In this case, Plaintiff has failed to establish a liberty interest protected by the Constitution because he has not alleged, as he must under Sandin, facts related to the conditions or consequences of his placement in Ad-Seg which show "the type of atypical, significant deprivation [that] might conceivably create a liberty interest." Id. at 486. For example, in Sandin, the Supreme Court considered three factors in determining whether the plaintiff possessed a liberty interest in avoiding disciplinary segregation: (1) the disciplinary versus discretionary nature of the segregation; (2) the restricted conditions of the prisoner's confinement and whether they amounted to a "major disruption in his environment" when compared to those shared by prisoners in the general population; and (3) the possibility of whether the prisoner's sentence was lengthened by his restricted custody. Id. at 486-87.
Therefore, to establish a due process violation, Plaintiff must first show the deprivation imposed an atypical and significant hardship on him in relation to the ordinary incidents of prison life. Sandin, 515 U.S. at 483-84. Plaintiff has failed to allege any facts from which the Court could find there were atypical and significant hardships imposed upon him as a result of the Defendants' actions. Plaintiff must allege "a dramatic departure from the basic conditions" of his confinement that would give rise to a liberty interest before he can claim a violation of due process. Id. at 485; see also Keenan v. Hall, 83 F.3d 1083, 1088-89 (9th Cir. 1996), amended by 135 F.3d 1318 (9th Cir. 1998). He has not; therefore the Court finds that Plaintiff has failed to allege a liberty interest in remaining free of Ad-seg, and thus, has failed to state a due process claim. See May, 109 F.3d at 565; Hewitt, 459 U.S. at 466; Sandin, 515 U.S. at 486 (holding that placing an inmate in administrative segregation for thirty days "did not present the type of atypical, significant deprivation in which a state might conceivably create a liberty interest.").
B. Conspiracy Claims
Throughout Plaintiff's First Amended Complaint, he alleges that several correctional officers acted in a conspiracy to violate his constitutional rights pursuant to 42 U.S.C. § 1985(3). "To state a cause of action under § 1985(3), a complaint must allege (1) a conspiracy, (2) to deprive any person or a class of persons the equal protection of the laws, or of equal privileges and immunities under the laws, (3) an act by one of the conspirators in furtherance of the conspiracy, and (4) a personal injury, property damage or a deprivation of any right or privilege of a citizen of the United States." Gillespie v.Civiletti, 629 F.2d 637, 641 (9th Cir. 1980); see also Griffin v. Breckenridge, 403 U.S. 88, 102-03 (1971); Sever v. Alaska Pulp Corp., 978 F.2d 1529, 1536 (9th Cir. 1992). "[T]he language requiring intent to deprive equal protection . . . means that there must be some racial, or perhaps otherwise class-based, invidiously discriminatory animus behind the conspirators' action." Griffin, 403 U.S. at 102; see also Sever, 978 F.2d at 1536.
Here, Plaintiff fails to allege membership in a protected class and fails to allege that any Defendant acted with class-based animus, both of which are essential elements of a cause of action under 42 U.S.C. § 1985(3). See Griffin, 403 U.S. at 101-02; Schultz v. Sundberg, 759 F.2d 714, 718 (9th Cir. 1985) (holding that conspiracy plaintiff must show membership in a judicially-designated suspect or quasi-suspect class); Portman v. County of Santa Clara, 995 F.2d 898, 909 (9th Cir. 1993).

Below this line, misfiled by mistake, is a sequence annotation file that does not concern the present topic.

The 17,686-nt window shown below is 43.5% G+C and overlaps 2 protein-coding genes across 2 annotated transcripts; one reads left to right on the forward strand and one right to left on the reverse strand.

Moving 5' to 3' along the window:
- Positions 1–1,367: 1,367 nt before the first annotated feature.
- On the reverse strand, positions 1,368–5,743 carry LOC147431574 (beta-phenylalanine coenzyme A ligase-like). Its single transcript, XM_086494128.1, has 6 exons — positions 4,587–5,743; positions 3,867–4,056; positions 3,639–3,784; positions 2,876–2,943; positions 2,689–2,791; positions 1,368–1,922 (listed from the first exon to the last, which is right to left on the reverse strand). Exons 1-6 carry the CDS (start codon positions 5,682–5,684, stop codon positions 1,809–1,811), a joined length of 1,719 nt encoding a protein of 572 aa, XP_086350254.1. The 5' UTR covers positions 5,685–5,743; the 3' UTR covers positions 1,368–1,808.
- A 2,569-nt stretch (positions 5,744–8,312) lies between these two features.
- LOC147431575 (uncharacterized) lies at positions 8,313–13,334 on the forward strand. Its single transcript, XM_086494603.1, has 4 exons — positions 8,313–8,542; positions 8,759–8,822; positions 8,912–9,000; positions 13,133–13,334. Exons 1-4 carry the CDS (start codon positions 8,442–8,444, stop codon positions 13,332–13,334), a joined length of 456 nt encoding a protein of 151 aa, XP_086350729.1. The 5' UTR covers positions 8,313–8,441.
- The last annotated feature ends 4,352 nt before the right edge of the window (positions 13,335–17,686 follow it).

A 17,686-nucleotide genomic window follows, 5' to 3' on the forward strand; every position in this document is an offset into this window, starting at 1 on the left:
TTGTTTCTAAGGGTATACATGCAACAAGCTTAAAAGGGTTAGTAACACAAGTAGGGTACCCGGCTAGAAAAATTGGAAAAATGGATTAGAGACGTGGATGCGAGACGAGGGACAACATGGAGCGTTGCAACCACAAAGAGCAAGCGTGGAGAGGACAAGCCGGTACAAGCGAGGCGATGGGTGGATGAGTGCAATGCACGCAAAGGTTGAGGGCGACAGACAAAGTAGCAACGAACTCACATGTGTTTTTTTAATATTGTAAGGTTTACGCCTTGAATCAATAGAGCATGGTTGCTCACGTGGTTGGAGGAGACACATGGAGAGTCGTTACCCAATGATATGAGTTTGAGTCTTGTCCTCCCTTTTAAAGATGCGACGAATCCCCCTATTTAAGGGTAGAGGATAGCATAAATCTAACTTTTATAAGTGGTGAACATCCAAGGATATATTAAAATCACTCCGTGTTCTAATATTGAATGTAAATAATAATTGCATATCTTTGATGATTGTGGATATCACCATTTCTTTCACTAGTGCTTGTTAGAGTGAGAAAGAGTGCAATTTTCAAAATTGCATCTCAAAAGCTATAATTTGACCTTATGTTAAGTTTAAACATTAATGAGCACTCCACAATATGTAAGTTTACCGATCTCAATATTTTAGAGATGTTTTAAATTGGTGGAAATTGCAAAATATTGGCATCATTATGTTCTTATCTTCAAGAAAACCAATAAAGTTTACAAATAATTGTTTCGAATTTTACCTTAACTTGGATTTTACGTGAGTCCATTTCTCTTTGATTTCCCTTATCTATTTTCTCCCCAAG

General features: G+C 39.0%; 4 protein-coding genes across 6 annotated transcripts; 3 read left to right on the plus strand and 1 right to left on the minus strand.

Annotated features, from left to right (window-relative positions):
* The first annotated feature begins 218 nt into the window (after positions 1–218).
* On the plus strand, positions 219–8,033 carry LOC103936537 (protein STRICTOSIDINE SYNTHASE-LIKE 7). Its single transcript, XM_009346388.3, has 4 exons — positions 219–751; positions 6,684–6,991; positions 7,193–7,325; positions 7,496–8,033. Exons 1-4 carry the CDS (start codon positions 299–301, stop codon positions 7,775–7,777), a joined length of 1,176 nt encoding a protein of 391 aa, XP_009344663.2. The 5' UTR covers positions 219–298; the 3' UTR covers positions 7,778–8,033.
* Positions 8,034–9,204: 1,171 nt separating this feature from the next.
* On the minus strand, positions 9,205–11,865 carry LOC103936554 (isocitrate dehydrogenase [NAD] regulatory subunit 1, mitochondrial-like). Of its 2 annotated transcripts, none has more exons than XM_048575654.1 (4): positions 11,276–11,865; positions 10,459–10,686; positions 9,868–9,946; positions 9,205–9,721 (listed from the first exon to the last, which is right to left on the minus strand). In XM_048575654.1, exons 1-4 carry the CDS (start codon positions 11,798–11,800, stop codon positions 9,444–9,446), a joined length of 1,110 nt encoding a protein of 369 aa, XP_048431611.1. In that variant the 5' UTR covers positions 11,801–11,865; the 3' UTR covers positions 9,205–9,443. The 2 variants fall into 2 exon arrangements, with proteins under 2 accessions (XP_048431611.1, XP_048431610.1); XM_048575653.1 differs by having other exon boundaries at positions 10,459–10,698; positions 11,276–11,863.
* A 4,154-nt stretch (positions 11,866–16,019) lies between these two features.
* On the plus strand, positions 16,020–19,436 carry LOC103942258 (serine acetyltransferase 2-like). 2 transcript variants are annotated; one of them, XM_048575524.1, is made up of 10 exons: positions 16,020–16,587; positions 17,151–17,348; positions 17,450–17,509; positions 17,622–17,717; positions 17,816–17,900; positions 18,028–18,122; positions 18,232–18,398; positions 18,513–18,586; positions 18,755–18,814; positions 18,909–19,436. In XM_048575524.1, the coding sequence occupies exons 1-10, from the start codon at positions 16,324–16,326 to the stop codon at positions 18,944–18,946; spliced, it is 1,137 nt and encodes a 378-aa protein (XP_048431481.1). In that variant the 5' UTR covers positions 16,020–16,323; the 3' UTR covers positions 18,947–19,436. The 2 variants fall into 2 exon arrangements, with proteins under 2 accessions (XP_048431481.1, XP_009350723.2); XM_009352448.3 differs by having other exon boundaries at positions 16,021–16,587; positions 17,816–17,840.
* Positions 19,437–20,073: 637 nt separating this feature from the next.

Accordingly, the Court will provide Plaintiff with an opportunity to amend his pleading
to cure the defects set forth above. Plaintiff is warned that if his amended complaint fails to address the deficiencies of pleading noted above, it may be dismissed with prejudice and without leave to amend.
III CONCLUSION AND ORDER
Good cause appearing, IT IS HEREBY ORDERED:.
1. Plaintiff's Motion to proceed IFP pursuant to 28 U.S.C. § 1915(a) [Doc. No. 6] is GRANTED.
2. The Secretary of California Department of Corrections and Rehabilitation, or his designee, shall collect from Plaintiff's prison trust account the $350 balance of the filing fee owed in this case by collecting monthly payments from the account in an amount equal to twenty percent (20%) of the preceding month's income and forward payments to the Clerk of the Court each time the amount in the account exceeds $10 in accordance with 28 U.S.C. § 1915(b)(2). ALL PAYMENTS SHALL BE CLEARLY IDENTIFIED BY THE NAME AND NUMBER ASSIGNED TO THIS ACTION.
3. The Clerk of the Court is directed to serve a copy of this Order on Matthew Cate, Secretary, California Department of Corrections and Rehabilitation, 1515 S Street, Suite 502, Sacramento, California 95814.
IT IS FURTHER ORDERED that:
4. Plaintiff's Motion for Removal of Exhibits and Request to attach Exhibits to First Amended Complaint [Doc. No. 7] is GRANTED.
5. The case is DISMISSED without prejudice for failing to state a claim upon which relief may be granted. See 28 U.S.C. § 1915(e)(2) & § 1915A(b).
6. Plaintiff is granted forty five (45) days from the date this Order is "Filed" in which to file an amended complaint which addresses each deficiency of pleading noted above. Plaintiff's Amended Complaint must be complete in itself without reference to the superseded pleading. See S.D. CA. CIV.LR. 15.1. Defendants not named and all claims not re-alleged in the Amended Complaint will be deemed to have been waived. See King v. Atiyeh, 814 F.2d 565, 567 (9th Cir. 1987).
7. The Clerk of Court is directed to mail a court approved form § 1983 complaint to Plaintiff.
IT IS SO ORDERED.
© 1992-2011 VersusLaw Inc.